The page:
An abundance of tracheotomies in some parts

What a change it was from receiving hundreds of responses about the Light Horse Interchange poles early last week to just the one about the poles at Eridge Park (C8). Val Keys of Moss Vale has driven past these poles thousands of times and remembers when they were placed there. “The poles are called ‘Winds of Change’ and were commissioned as a public artwork by Wingecarribee Shire Council to celebrate the 150th anniversary of the townships of Moss Vale and Bowral. They were unveiled on 16th May 2013.” If you want more details about the artist and what the leaf on each pole represents, Val suggests the WSC website.

“I never realised how many Eastern Suburbanites have had tracheotomies until I noticed so many masks worn under chins,” observes Andrew Taubman of Queens Park. “Bravo, people!”

“In the late ’70s, as a 17-year-old in the Commonwealth Bank in Blacktown, I was issued a handgun (C8) and a large sum of money to walk the kilometre or so to the sub-branch at Westpoint,” writes Steve Mathews of Norfolk Island. “Before that day, I had never seen a gun. The consensus at a later staff training on handguns was that my best option would have been to throw the gun at any would-be robber, hoping to knock them out.”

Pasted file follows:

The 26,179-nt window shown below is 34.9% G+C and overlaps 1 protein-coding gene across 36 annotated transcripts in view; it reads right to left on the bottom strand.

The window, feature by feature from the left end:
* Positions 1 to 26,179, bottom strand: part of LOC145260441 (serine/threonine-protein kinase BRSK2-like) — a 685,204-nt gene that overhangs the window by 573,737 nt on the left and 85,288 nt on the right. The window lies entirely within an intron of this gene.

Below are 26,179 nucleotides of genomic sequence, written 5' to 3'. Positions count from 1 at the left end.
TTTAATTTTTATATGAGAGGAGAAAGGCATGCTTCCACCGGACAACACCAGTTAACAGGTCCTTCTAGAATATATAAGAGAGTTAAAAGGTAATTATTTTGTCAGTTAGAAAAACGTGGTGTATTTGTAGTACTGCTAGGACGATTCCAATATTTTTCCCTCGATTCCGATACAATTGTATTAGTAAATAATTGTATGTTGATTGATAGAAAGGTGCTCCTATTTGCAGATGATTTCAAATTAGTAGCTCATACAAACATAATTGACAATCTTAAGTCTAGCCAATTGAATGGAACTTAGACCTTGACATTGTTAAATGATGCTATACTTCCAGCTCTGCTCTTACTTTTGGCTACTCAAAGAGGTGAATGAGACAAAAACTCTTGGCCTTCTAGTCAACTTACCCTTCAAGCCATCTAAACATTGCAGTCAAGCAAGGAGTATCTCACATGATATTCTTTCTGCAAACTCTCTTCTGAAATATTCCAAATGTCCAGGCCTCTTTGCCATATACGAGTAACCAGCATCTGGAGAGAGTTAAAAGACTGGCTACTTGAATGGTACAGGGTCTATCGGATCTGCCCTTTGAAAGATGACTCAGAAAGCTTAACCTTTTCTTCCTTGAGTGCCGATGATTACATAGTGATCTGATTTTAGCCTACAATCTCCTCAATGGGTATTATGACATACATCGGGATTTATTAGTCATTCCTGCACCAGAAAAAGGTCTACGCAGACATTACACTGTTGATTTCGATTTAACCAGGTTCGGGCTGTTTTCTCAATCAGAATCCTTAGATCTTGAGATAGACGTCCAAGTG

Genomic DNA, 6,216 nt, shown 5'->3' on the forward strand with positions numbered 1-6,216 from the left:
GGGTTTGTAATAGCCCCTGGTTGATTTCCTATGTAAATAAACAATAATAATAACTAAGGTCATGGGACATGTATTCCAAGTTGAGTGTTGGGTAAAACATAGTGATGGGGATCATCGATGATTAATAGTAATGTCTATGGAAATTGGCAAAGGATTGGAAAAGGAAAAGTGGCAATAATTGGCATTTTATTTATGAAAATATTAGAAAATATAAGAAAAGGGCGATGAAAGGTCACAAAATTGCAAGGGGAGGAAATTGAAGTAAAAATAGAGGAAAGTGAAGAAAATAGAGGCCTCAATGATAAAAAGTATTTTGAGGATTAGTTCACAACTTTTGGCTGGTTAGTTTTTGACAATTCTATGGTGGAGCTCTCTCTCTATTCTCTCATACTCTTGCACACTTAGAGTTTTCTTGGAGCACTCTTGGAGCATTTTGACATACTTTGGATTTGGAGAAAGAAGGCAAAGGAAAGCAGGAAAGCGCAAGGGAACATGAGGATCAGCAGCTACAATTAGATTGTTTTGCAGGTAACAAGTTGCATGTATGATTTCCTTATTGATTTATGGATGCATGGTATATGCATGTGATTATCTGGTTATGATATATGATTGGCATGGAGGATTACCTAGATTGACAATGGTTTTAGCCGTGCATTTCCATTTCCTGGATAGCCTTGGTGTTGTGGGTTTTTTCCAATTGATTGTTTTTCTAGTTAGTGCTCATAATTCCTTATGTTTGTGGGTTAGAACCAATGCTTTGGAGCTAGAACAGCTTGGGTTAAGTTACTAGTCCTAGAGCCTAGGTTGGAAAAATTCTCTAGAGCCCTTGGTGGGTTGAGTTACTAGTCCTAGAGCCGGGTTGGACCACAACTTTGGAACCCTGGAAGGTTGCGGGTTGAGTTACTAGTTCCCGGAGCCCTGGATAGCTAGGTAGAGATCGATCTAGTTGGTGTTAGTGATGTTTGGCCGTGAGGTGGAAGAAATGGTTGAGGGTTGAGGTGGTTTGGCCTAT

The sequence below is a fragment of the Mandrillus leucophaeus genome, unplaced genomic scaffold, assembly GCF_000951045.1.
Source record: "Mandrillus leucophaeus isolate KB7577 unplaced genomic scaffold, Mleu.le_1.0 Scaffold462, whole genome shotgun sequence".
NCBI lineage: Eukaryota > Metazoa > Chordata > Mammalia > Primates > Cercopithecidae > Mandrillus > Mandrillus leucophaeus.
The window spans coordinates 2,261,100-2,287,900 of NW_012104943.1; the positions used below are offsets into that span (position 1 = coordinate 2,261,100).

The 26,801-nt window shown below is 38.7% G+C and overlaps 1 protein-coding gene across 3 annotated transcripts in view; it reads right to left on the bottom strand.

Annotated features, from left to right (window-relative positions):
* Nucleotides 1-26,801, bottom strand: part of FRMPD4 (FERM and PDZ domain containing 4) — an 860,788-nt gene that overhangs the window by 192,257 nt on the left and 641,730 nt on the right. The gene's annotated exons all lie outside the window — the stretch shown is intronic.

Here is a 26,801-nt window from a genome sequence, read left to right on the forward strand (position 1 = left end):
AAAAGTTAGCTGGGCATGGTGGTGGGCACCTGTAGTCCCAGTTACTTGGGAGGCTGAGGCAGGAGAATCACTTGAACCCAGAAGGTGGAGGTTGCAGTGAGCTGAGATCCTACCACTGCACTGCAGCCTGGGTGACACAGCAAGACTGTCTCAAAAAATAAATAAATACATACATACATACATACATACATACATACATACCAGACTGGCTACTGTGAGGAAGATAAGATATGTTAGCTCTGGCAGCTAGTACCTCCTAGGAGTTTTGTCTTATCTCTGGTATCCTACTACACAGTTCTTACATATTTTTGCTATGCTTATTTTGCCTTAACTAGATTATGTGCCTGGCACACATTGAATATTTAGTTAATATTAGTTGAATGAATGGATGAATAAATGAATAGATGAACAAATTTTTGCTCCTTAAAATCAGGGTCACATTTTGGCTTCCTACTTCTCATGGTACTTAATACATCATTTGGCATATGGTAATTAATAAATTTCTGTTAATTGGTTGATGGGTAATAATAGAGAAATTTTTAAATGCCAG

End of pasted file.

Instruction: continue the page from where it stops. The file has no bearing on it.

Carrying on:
More tales of teenaged bank tellers and guns (C8). Barry Riley of Woy Woy remembers that as “a teenaged Commonwealth Bank clerk in the ’60s, I often ferried cash to city branches that had run out. The gun they gave me for protection was useless since with heavy rolls of coin in one pocket and the gun in the other I needed both hands to hold my trousers up”.

In response to Richard Shields of Beecroft, David Mason of Scarborough writes that a number of years ago he “lived relatively close to the Bellambi Bowling Club, obviously in the Circumference of Consumption (C8). I came to the conclusion that my house was the ideal walking distance from the club, enabling the average punter to often discard their empty takeaway stubbie into my front yard”.

How to tell if you are old? Joan Brown of Orange has a theory. “Being able to remember when a warning had to be issued by the makers of TV sets about not putting a vase of flowers on top of the set, in case it toppled over and the water played havoc with the electronics.”

Column8@smh.com.au

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